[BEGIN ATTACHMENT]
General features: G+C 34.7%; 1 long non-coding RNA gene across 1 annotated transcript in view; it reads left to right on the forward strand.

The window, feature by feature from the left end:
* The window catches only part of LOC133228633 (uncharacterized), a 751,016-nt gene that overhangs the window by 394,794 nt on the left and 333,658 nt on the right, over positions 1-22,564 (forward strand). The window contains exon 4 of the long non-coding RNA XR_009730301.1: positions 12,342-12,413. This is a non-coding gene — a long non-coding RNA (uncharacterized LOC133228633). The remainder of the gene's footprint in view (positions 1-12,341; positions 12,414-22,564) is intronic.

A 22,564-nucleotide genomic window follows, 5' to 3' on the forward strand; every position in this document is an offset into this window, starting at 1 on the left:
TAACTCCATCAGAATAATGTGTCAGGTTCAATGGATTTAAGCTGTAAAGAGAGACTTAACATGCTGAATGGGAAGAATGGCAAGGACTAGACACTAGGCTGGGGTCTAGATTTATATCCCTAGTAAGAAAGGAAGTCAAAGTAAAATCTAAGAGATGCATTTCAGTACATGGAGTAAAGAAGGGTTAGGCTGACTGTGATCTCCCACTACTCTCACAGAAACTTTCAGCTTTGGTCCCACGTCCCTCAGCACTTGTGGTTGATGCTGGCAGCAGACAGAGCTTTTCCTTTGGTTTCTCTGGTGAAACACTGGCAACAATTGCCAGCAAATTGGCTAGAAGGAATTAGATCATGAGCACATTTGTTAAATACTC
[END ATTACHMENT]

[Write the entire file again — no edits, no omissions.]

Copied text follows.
General features: G+C 34.7%; 1 long non-coding RNA gene across 1 annotated transcript in view; it reads left to right on the forward strand.

The window, feature by feature from the left end:
* The window catches only part of LOC133228633 (uncharacterized), a 751,016-nt gene that overhangs the window by 394,794 nt on the left and 333,658 nt on the right, over positions 1-22,564 (forward strand). The window contains exon 4 of the long non-coding RNA XR_009730301.1: positions 12,342-12,413. This is a non-coding gene — a long non-coding RNA (uncharacterized LOC133228633). The remainder of the gene's footprint in view (positions 1-12,341; positions 12,414-22,564) is intronic.

A 22,564-nucleotide genomic window follows, 5' to 3' on the forward strand; every position in this document is an offset into this window, starting at 1 on the left:
TAACTCCATCAGAATAATGTGTCAGGTTCAATGGATTTAAGCTGTAAAGAGAGACTTAACATGCTGAATGGGAAGAATGGCAAGGACTAGACACTAGGCTGGGGTCTAGATTTATATCCCTAGTAAGAAAGGAAGTCAAAGTAAAATCTAAGAGATGCATTTCAGTACATGGAGTAAAGAAGGGTTAGGCTGACTGTGATCTCCCACTACTCTCACAGAAACTTTCAGCTTTGGTCCCACGTCCCTCAGCACTTGTGGTTGATGCTGGCAGCAGACAGAGCTTTTCCTTTGGTTTCTCTGGTGAAACACTGGCAACAATTGCCAGCAAATTGGCTAGAAGGAATTAGATCATGAGCACATTTGTTAAATACTC